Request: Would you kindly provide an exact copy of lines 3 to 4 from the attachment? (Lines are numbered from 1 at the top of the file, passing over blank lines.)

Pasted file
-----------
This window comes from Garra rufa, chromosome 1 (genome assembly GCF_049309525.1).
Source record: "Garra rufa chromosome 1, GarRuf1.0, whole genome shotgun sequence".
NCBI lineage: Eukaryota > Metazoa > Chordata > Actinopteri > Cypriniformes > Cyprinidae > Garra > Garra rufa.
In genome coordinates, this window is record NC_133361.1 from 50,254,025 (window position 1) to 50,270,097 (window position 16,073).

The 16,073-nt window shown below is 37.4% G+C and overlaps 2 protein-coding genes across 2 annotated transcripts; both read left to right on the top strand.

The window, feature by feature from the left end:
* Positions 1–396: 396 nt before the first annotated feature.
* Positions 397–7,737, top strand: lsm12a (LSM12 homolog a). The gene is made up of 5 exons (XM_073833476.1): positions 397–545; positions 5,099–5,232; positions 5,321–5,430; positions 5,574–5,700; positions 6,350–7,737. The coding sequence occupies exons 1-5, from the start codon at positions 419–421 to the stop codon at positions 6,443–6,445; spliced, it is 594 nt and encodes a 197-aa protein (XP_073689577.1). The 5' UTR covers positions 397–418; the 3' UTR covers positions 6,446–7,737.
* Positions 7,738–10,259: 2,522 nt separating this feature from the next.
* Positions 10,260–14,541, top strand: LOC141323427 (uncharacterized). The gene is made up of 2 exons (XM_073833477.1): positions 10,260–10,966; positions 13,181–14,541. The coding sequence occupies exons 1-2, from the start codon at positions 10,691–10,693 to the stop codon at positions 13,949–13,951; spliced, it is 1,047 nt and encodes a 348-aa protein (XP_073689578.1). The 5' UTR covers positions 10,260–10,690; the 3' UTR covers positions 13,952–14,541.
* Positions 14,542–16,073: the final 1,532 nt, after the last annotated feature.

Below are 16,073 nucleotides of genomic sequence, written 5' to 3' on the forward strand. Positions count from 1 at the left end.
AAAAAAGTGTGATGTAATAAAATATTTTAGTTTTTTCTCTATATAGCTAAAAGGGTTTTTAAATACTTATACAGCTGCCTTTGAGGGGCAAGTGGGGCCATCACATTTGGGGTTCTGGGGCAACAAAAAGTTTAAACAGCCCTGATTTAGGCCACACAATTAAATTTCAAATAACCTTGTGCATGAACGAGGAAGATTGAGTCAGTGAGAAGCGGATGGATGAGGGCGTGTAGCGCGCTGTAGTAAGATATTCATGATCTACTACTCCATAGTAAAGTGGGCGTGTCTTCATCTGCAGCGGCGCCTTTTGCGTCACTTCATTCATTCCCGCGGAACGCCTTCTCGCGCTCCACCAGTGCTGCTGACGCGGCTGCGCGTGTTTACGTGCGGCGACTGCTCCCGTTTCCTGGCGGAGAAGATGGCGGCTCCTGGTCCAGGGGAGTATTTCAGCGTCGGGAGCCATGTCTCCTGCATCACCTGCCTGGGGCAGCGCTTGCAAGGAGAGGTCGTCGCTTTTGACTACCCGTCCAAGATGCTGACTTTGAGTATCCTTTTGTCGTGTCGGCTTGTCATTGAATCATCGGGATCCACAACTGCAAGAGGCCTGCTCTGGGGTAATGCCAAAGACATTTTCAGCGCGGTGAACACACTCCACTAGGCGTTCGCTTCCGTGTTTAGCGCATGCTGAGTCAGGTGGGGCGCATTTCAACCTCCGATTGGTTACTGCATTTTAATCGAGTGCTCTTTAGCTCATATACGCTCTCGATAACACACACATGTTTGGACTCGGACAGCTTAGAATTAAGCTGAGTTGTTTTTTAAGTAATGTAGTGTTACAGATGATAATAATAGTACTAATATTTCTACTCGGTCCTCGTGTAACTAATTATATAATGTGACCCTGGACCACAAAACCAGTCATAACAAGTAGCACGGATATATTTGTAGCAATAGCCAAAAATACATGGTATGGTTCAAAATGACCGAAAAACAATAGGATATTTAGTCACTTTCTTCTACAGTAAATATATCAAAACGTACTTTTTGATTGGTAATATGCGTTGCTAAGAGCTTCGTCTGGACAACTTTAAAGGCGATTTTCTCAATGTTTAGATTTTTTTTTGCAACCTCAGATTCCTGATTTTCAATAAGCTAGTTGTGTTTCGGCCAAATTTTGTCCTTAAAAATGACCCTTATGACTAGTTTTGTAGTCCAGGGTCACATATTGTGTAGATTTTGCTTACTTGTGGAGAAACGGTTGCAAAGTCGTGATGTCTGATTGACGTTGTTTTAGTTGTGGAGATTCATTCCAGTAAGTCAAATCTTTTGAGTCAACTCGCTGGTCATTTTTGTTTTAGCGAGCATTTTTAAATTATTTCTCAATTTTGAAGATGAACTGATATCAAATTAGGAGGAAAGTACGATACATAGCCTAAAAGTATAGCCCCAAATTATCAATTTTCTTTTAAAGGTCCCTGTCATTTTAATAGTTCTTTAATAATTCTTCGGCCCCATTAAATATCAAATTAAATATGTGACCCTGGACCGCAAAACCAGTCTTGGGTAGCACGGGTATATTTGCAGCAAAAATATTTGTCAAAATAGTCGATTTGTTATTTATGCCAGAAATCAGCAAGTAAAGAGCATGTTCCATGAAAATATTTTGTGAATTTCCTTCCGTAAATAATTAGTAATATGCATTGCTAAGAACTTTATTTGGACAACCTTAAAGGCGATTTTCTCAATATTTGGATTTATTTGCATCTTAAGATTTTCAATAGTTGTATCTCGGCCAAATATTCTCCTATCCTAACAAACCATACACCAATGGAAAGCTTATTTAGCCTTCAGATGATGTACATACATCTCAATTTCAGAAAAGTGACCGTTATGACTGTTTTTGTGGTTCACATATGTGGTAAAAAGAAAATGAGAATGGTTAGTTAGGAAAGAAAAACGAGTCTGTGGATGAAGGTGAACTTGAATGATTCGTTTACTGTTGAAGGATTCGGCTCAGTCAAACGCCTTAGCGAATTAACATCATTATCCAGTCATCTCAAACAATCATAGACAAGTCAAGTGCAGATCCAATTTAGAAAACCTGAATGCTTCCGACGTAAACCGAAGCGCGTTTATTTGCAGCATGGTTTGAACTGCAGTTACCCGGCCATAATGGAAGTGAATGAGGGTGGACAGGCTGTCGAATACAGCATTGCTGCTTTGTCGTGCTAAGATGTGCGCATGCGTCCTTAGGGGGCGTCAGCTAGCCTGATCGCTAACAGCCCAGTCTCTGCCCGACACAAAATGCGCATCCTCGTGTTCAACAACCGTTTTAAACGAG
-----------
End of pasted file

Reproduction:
NCBI lineage: Eukaryota > Metazoa > Chordata > Actinopteri > Cypriniformes > Cyprinidae > Garra > Garra rufa.
In genome coordinates, this window is record NC_133361.1 from 50,254,025 (window position 1) to 50,270,097 (window position 16,073).